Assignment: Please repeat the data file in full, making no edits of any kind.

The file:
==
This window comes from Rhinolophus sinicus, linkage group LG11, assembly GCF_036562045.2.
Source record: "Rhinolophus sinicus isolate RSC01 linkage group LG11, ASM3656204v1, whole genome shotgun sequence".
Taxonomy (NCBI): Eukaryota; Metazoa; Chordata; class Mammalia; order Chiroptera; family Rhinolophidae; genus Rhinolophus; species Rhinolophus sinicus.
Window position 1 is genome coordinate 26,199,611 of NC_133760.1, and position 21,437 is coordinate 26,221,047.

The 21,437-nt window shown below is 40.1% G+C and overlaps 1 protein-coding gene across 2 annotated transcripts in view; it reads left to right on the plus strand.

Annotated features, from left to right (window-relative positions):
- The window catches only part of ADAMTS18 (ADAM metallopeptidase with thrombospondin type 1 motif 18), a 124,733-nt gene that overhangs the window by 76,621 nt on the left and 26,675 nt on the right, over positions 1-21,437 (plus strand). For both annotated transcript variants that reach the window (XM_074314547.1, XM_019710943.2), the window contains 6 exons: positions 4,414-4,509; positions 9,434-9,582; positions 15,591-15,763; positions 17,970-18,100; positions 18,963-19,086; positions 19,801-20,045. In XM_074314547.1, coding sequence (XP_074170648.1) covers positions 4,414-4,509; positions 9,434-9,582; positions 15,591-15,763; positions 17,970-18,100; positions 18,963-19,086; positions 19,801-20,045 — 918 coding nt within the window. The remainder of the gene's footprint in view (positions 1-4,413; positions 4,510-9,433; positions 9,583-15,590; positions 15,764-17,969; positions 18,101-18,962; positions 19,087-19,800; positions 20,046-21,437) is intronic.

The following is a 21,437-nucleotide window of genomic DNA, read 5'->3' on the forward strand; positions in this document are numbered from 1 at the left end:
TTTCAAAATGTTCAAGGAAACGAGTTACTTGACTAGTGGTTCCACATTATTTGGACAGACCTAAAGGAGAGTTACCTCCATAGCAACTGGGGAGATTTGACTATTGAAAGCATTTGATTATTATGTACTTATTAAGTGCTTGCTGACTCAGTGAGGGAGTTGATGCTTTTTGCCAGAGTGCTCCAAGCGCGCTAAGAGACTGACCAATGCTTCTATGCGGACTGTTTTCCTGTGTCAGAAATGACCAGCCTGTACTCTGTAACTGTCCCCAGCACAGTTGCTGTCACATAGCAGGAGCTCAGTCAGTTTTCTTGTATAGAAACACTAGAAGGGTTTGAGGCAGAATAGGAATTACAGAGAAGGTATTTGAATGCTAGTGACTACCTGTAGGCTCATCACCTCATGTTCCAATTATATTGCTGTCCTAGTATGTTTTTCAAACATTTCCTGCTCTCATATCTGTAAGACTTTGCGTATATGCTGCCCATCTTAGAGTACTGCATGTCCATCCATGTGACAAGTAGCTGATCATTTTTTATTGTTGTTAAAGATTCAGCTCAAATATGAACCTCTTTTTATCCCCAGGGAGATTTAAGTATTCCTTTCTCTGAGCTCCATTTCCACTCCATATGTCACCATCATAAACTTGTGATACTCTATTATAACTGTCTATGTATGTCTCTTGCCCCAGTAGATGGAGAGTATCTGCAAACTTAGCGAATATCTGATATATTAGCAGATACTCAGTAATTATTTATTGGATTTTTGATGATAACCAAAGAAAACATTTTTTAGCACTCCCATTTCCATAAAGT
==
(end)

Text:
This window comes from Rhinolophus sinicus, linkage group LG11, assembly GCF_036562045.2.
Source record: "Rhinolophus sinicus isolate RSC01 linkage group LG11, ASM3656204v1, whole genome shotgun sequence".
Taxonomy (NCBI): Eukaryota; Metazoa; Chordata; class Mammalia; order Chiroptera; family Rhinolophidae; genus Rhinolophus; species Rhinolophus sinicus.
Window position 1 is genome coordinate 26,199,611 of NC_133760.1, and position 21,437 is coordinate 26,221,047.

The 21,437-nt window shown below is 40.1% G+C and overlaps 1 protein-coding gene across 2 annotated transcripts in view; it reads left to right on the plus strand.

Annotated features, from left to right (window-relative positions):
- The window catches only part of ADAMTS18 (ADAM metallopeptidase with thrombospondin type 1 motif 18), a 124,733-nt gene that overhangs the window by 76,621 nt on the left and 26,675 nt on the right, over positions 1-21,437 (plus strand). For both annotated transcript variants that reach the window (XM_074314547.1, XM_019710943.2), the window contains 6 exons: positions 4,414-4,509; positions 9,434-9,582; positions 15,591-15,763; positions 17,970-18,100; positions 18,963-19,086; positions 19,801-20,045. In XM_074314547.1, coding sequence (XP_074170648.1) covers positions 4,414-4,509; positions 9,434-9,582; positions 15,591-15,763; positions 17,970-18,100; positions 18,963-19,086; positions 19,801-20,045 — 918 coding nt within the window. The remainder of the gene's footprint in view (positions 1-4,413; positions 4,510-9,433; positions 9,583-15,590; positions 15,764-17,969; positions 18,101-18,962; positions 19,087-19,800; positions 20,046-21,437) is intronic.

The following is a 21,437-nucleotide window of genomic DNA, read 5'->3' on the forward strand; positions in this document are numbered from 1 at the left end:
TTTCAAAATGTTCAAGGAAACGAGTTACTTGACTAGTGGTTCCACATTATTTGGACAGACCTAAAGGAGAGTTACCTCCATAGCAACTGGGGAGATTTGACTATTGAAAGCATTTGATTATTATGTACTTATTAAGTGCTTGCTGACTCAGTGAGGGAGTTGATGCTTTTTGCCAGAGTGCTCCAAGCGCGCTAAGAGACTGACCAATGCTTCTATGCGGACTGTTTTCCTGTGTCAGAAATGACCAGCCTGTACTCTGTAACTGTCCCCAGCACAGTTGCTGTCACATAGCAGGAGCTCAGTCAGTTTTCTTGTATAGAAACACTAGAAGGGTTTGAGGCAGAATAGGAATTACAGAGAAGGTATTTGAATGCTAGTGACTACCTGTAGGCTCATCACCTCATGTTCCAATTATATTGCTGTCCTAGTATGTTTTTCAAACATTTCCTGCTCTCATATCTGTAAGACTTTGCGTATATGCTGCCCATCTTAGAGTACTGCATGTCCATCCATGTGACAAGTAGCTGATCATTTTTTATTGTTGTTAAAGATTCAGCTCAAATATGAACCTCTTTTTATCCCCAGGGAGATTTAAGTATTCCTTTCTCTGAGCTCCATTTCCACTCCATATGTCACCATCATAAACTTGTGATACTCTATTATAACTGTCTATGTATGTCTCTTGCCCCAGTAGATGGAGAGTATCTGCAAACTTAGCGAATATCTGATATATTAGCAGATACTCAGTAATTATTTATTGGATTTTTGATGATAACCAAAGAAAACATTTTTTAGCACTCCCATTTCCATAAAGT